Just a reminder to those less familiar with car washes, brushless and touchless are not the same.

TJK | 26 august 2012

Robert, can you explain?

Michael23 | 26 august 2012

I always wash at home with lusterlabs lxr. Keeps the car clean even if it drizzles. It is auto drying to I hardly have to spend any time wiping it down. I also have some high end mitts and towels which I will have to replace now going from black to white car.

Robert22 | 26 august 2012

Conventional: Rotating brushes with bristles (harsh)

Brushless: Rotating or agitating soft cloths (less harsh)

Touchless: No contact (least harsh, although chemical wash agent effect may be damaging)

I'm not a car guru so I'm sure there will be asterisks added to the above by others, but I think that's the gist of it.

I got a chuckle out of this person's thoughts on Touchless car washes:

Timo | 26 august 2012

I think the car wash I was talking about a bit earlier was brushless, not conventional. Actually all car washes I have seen here are like those (rotating soft cloths).

Ripping off mirrors sounds really rough to me. Definitely nothing like that in any of them.

jerry3 | 26 august 2012


Unfortunately, it only takes one of the streamers (don't know the terminology) to get tangled and loop over the mirror to rip it off as the car goes down the line. No, it doesn't happen that often but it's not zero.

July10Models | 26 august 2012

I usually hose down my cars but never actually wash the car. Since Tesla went through the trouble of installing retracting door handles, I am not going to let a little dirt mess up the aerodynamics of the car.

mwu | 26 august 2012

On the environmental impact of washing your car on your own many parts besides the ICE can cause problems. Tire particles washed off cars can release cadmium, lead, and zinc into the environment. Brake dust contains heavy metals like copper, and while the are no engine oils, there will be lubricants and greases elsewhere. If you want to wash at home, an option would be to drive the car onto grass. You can also wash your car over a tarp and place PVC pipe or 2x4s under the edges of the tarp to make sure the water doesn't reach storm drains. Then you can collect the water. It can be disposed of in a vegetated area -- the vegetation will help naturally treat the water.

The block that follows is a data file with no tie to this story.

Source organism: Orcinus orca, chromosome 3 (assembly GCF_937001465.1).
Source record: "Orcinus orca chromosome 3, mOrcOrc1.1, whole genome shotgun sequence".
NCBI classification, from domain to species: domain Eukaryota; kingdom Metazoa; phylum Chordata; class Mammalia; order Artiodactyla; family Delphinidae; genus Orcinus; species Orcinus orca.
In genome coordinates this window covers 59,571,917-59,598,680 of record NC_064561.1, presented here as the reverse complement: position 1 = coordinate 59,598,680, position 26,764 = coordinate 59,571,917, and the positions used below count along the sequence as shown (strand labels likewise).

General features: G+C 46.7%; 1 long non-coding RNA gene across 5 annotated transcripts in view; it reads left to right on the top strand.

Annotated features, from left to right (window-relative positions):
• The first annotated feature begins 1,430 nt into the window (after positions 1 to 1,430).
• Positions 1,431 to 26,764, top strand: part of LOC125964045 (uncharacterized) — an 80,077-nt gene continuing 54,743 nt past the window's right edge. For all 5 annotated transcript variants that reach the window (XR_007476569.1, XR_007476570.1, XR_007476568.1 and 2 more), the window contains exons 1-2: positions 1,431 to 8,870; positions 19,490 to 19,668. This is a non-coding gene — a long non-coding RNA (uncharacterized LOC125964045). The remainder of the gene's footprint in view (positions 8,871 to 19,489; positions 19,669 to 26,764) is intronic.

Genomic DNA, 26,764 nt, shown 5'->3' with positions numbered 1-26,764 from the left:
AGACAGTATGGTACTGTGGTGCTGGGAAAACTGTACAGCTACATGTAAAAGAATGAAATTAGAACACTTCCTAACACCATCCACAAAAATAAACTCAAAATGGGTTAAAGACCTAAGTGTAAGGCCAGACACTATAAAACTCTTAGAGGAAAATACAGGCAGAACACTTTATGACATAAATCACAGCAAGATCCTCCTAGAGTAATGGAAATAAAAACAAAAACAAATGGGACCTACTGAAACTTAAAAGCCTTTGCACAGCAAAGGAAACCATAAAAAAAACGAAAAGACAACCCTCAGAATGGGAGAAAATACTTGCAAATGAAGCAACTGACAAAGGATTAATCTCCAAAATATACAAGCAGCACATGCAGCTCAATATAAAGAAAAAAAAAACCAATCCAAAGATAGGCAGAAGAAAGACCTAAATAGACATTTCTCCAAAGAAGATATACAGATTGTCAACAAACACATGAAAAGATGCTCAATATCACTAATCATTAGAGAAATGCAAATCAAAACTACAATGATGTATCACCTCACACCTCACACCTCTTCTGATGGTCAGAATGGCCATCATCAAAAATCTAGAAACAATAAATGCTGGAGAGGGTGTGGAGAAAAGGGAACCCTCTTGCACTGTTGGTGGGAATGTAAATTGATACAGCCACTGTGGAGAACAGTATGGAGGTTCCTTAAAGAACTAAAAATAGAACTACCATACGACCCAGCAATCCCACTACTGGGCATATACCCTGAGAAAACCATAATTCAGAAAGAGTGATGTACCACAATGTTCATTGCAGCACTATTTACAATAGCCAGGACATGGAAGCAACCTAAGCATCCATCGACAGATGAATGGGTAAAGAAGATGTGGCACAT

Source: my wife who works professionally doing environmental outreach on stormwater.

Timo | 26 august 2012


All of those places I have used have sensors that stop the process immediately if something like that is detected.


I don't think copper constitutes as toxic heavy metal, you actually need a bit of copper to be healthy, and level where copper starts to be toxic is rather high. Also if it is already a dust, then letting that dust to float into air sounds much worse to me than letting it settle into ground.

Brian H | 27 august 2012

If no contact/brushing is done, stronger chemicals are used. Can harm the paint/finish. Per TM.

mwu | 27 august 2012

Timo, you are right that the copper is not directly a threat to us. However it is a threat to many animals that live in water, namely salmon. My wife is the expert, but I think smaller animals are susceptible at lower levels. Salmon have a problem because the copper inhibits their warning system to predators. Each car doesn't produce a lot of copper, but combined through storm drains (all of which run to streams and creeks which connect to rivers and oceans) it can add up if proper care is not taken.

This article states that as much as 40% of the copper that enters the San Francisco Bay may come from brake pads: